She’d imagined paddling hard and steady upstream and finally, after her arms grew tired, she would turn the canoe around and allow the river’s current to carry her back home…back to Clark and Lauren and the Inn at Shining Waters. But now she felt it was useless…futile even. She simply didn’t have the strength to pull the dugout down the riverbank and into the water. Planting her elbows on her knees she leaned forward and buried her face in her hands. A praying position, and yet she had no words. Nothing left to pray. Already she felt emotionally drained and it was still early morning. How would she ever make it through this painful day…her beloved granddaughter’s eighteenth birthday? It didn’t seem possible that Sarah would’ve been eighteen by now.
More than two years had passed since Sarah had vanished from their lives. As far as they knew she’d run off with her boyfriend Zane. She’d only been sixteen—just a child—and yet old for her years. Anna had tried to appear strong, hoping that eventually Sarah would return to them. In the meantime, she put her energies into working hard alongside Clark and Lauren. The three of them, connected in their silent grief, cooperated with each other as they kept the inn going and thriving, making constant improvements, increasing the business, faithfully serving the never-ending roster of eager guests.
It was for the sake of these guests, and even more so for her family, that Anna had maintained a positive outlook as she went through her daily routines. But beneath her veneer of hopeful confidence, the concerns for her granddaughter’s welfare had dwelled in the shadows. How was it possible that Sarah had so completely disappeared? Without a word—not a single letter or phone call—the sixteen year old had seemingly vanished from the face of the earth. And for two years, despite her family’s best efforts to locate her, Sarah was not to be found. What did it mean?
Anna’s unspoken fear was that Sarah had come to serious harm…that perhaps she was even dead. Otherwise, she surely would’ve contacted them. At least, Clark had said early on, she would’ve contacted Anna. Because, as he pointed out, the bond between Anna and her granddaughter had always been a strong one—symbiotic. Besides that, Anna felt it uncharacteristic for Sarah to be so selfish and inconsiderate to cut them off so completely. Even in adolescence and amidst her parents’ marital troubles, Sarah had been thoughtful and mature. She wasn’t the sort of person to intentionally put others through such pain and misery. As hard as it was to face it, the only logical explanation was that something had happened to the girl. Something tragic.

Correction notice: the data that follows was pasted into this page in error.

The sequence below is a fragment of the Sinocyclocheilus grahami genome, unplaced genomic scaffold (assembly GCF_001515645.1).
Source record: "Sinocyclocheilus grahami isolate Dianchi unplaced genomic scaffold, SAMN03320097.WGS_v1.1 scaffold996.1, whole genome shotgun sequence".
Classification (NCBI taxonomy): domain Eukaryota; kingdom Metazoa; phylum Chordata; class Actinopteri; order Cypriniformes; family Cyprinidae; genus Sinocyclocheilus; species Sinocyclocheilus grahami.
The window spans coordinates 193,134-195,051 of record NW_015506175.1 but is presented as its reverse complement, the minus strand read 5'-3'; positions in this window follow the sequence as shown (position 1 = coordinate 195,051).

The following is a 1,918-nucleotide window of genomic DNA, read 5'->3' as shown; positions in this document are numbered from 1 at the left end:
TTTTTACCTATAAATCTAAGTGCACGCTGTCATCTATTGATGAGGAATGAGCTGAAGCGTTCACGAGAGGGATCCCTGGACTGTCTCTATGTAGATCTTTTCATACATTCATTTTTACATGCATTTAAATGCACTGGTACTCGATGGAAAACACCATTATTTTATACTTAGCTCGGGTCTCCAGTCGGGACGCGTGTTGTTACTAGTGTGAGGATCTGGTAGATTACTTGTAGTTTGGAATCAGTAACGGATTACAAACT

Still, no one ever voiced these mute terrors. Saying the words out loud would make it seem too real. And so Anna and the others had clung to the hope that Sarah was alive…that she had simply chosen to separate herself from her family and that someday she would return. But as months passed, and as one year slipped into the next, Sarah’s name was spoken much less frequently. And if her name was mentioned, there was always an uncomfortable pause that followed…a quiet awkward moment would linger before the conversation resumed itself.
But realistically—as painful as it would be—it might be easier if they were informed Sarah was actually deceased. At least they could properly grieve for her then. They could hold a memorial service to remember her and to celebrate the years of her life that had been so sweet…so innocent…so pure. Perhaps they might even build a monument of sorts…at the very least a special plaque or carved stone—they could set it right here by the river and it would be a quiet place where they could come to think and to grieve and to remember Sarah’s short but beautiful life in their midst.
Anna sat up straight now, gazing out over the river again. But in lieu of the crisp and clear diamond sparkles on the surface, she now saw a blurry watercolor image instead. It all looked murky and distorted…and hot tears ran freely down her cheeks. She hated to be weak like this…to give into this kind of sadness and despair. But it all seemed so senseless…so unfair…that a grandmother should outlive her granddaughter. It was just wrong. She pressed her lips together, using the palms of her hands to wipe away her tears. This would not do. She had to remain strong today.
1 copy of River’s End
Open to US only